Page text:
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Blog - Colin Hambrook

The heights and depths of Rockbottom

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a naked man crouches in a dark landscape

I saw an excerpt from Stuart Waters’ touring show Rockbottom last Friday in the Marlborough’s black box theatre in Brighton. Stuarts commitment to this rollercoaster of a piece of work is extraordinary, as entertaining as it is disturbing. This theatre-dance performance, tells the story of Stuart’s own tussle with death resulting from a wide range of factors – not least the impact of ChemSex, which alarmingly is resulting in 2 deaths a week in the UK.

In telling the story of his personal struggle with depression and addiction he takes on a number of guises; as himself, as chat show host, as drag artist Crystal – moving effortlessly between intense drama, depicting drug-induced psychosis and states of withdrawal, intertwined with a parody of the media tendency to sensationalise and limit any discussion of the issues to judgmental platitudes and inane headlines.

Stuart also happens to be a compelling and warmly likeable performer to watch. He has an ability to embrace his audience – and in turn to get his audience to give each other a hug. Rockbottom is essentially an incredibly humane piece of work.

I worked with Stuart during an initial research and development period some 15 months ago – producing an overview of the larger concerns of his ‘Rockbottom’ project looking at safeguarding around mental health issues within the Dance sector as a whole. He talks eloquently of how the physical demands of choreographers and the Dance industry places pressures on the mental health and well-being of its dancers – and his bid to take that message to dance schools and build relationships with universities, vocational performing arts colleges and conservatoires.

In telling his story, Stuart evokes hedonistic aspects of gay culture with pure joy, mixed with the alarming consequences when fun becomes addictive and a mask for deeper-seated issues of isolation and self-hatred. Rockbottom reminded me of how much has changed in a relatively short amount of time. I recall going to gay discos in my teens and early twenties in the 1970s in South London. They were a largely do-it-yerself affair with a bit of tinsel and a mirrorball or two. Ten years later and suddenly we had clubs like Heaven and the Gay biker scene was in full swing. I remember the head honcho in white lording it over a sea of black leather and of feeling attracted, appalled and alienated by the whole thing at one and the same time.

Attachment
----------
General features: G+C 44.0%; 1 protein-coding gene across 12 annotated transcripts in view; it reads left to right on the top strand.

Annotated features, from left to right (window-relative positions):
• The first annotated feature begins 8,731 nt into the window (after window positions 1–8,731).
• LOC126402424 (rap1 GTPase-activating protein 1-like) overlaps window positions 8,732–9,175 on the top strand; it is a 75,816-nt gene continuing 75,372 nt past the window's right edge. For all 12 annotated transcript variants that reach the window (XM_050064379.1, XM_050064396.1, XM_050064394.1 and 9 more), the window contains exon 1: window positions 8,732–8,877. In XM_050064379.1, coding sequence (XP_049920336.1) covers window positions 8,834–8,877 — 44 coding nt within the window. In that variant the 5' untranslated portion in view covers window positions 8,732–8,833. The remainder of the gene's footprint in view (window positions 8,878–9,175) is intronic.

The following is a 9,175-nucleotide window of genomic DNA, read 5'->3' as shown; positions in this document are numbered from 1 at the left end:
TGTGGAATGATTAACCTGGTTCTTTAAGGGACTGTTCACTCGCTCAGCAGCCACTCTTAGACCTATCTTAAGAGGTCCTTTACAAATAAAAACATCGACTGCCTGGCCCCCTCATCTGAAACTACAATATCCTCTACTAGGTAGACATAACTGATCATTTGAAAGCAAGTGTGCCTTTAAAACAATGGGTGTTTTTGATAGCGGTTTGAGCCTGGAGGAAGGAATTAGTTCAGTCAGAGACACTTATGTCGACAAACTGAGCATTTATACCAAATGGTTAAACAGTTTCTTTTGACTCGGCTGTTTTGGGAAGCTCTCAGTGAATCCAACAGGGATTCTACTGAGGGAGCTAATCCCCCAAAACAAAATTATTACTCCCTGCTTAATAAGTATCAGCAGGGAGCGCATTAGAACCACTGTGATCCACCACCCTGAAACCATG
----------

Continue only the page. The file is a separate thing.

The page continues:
We had Soft Cell and Donna Summer and then from the mid-1980s AIDs hit the gay community with a vengeance. The backlash was immense and although the Thatcher administration embraced harm reduction measures with syringe exchange and methadone maintenance, its alarmist advertising campaigns only furthered homophobia. So many of the resulting deaths were frankly, terrible.

Stuarts hard-hitting autobiographical piece, evokes something of that history with sensitivity and a well thought-through wrap-around introducing a panel to support discussion of what we do now to educate, in the hopes of safeguarding younger, vulnerable people against peer pressure and those who seek to exploit.

Activist Ash Kota was present – a playwright, film maker and poet who is leading the #AIDSMemoryUK Campaign. He spoke of his own efforts to understand what is happening with ChemSex; those who are endangered by it. He talked about his own experience as a 15 year old and of being taken under the wing of drag artists at the Black Cap in Camden. It seems those pre-internet times were a lot less predatory and more innocent in some ways, perhaps. Alongside Ash were Dawn Hayes from Mindout and a local community policeman both talking about how the problems are escalating with the increasing withdrawal of services under the governments’ austerity program.

Six people sitting on the edge of a stage

Stuart Waters (centre) with compere Luke Pell and panellsts, Ash Kotak, Dawn Hayes and Cerys Evans

As a piece of socially engaged practice Rockbottom is an important move towards opening up a taboo and stimulating conversation about some difficult stuff. As Ash remarked “with the lack of public services, it’s important that we look at ways that we as a community can support those who are most vulnerable.”

For this short tour of Rockbottom the production has captioning and audio-description available, so the production team are keen to get Deaf and visually impaired audiences along to the Old Fire Station, Oxford on Wednesday 6 March and the Bethesda Chapel, Uley, Gloucestershire on 8 March

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